onsdag 10 februari 2010

Zarathushtra in the Gathas vs Zarathustra in Nietzsche's philosophy

When Friedrich Nietzsche's Zarathushtra said that God is dead he meant that the PLATONIST IDEA was dead.
The idea that there is a perfect world superior to our imperfect world is dead. This is death of OBJECTIVITY and the realisation that all truths are by necessity subjective and this is something we have to deal with.
Nietzsche's dead God certainly does NOT include Ahura Mazda. Instead, Nietzsche would be a strong proponent of Ahura and quite likely of Mazda too. His central ethical concept of "amor fati" is as Zoroastrian as anything could possibly be. It could just as well have come from Zarathushtra's own mouth in The Gathas.
The widespread idea that Nietzsche picked Zarathushtra by chance has repeatedly been proven wrong. Nietzsche was well versed in Sanskrit and Avesta since he was a professor of PHILOLOGY rather than Philosophy and there was a tremendous scholar interest in all things Indo-Iranian in Germany in the mid 19th century.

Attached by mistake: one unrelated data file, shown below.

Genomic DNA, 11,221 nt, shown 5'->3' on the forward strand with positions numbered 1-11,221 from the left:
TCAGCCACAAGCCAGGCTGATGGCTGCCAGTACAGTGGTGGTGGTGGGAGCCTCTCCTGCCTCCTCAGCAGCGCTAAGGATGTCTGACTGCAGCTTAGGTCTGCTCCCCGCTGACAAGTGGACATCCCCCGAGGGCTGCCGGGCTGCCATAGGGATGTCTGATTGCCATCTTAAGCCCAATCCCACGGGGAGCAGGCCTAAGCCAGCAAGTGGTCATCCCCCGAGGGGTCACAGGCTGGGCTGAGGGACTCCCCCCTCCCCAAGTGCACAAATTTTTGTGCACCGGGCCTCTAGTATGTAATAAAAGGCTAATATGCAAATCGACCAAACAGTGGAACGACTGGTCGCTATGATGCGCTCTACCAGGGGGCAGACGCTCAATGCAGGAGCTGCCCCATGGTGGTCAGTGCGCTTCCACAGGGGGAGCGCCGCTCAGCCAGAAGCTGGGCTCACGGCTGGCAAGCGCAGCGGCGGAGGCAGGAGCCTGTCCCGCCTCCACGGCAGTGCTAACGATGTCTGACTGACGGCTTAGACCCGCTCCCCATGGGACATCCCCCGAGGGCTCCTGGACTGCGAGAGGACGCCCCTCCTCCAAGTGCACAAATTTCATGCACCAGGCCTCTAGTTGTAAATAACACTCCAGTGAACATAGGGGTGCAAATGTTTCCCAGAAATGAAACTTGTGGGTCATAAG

Nietzsche also confirms this himself in his later work "Ecce Homo" where he states that he picked Zarathushtra as his lead figure since he saw Zarathushtra's deliberations as the Birth of Ethics in human history (or the birth of moral philosophy, as most translations to English would suggest). Who would then be better suited to ask the questions confronting modern man than Zarathushtra himself?

2010/2/10 Parviz Varjavand

I feel that there are two Zarathustras. One is the Zarathustra of the Gathas, the other is the Zarathustra of Nietzsche. When Nietzsche's Zarathustra said that "God is Dead", was he also talking about Ahoora Mazda? When so many of us talk about Ahoora Mazda, we argue very hard that He/She is not dead like the others, but why is there a slight smell of death in the air? We will not get rid of that smell if we do not make a clean break with the other Dead Paradigms. Who amongst us is doing this? We need a new Zoroastrianism that Nietsche would want to convert to, not one that fools would gravitate to in order to dull the pain of their meaningless existences.

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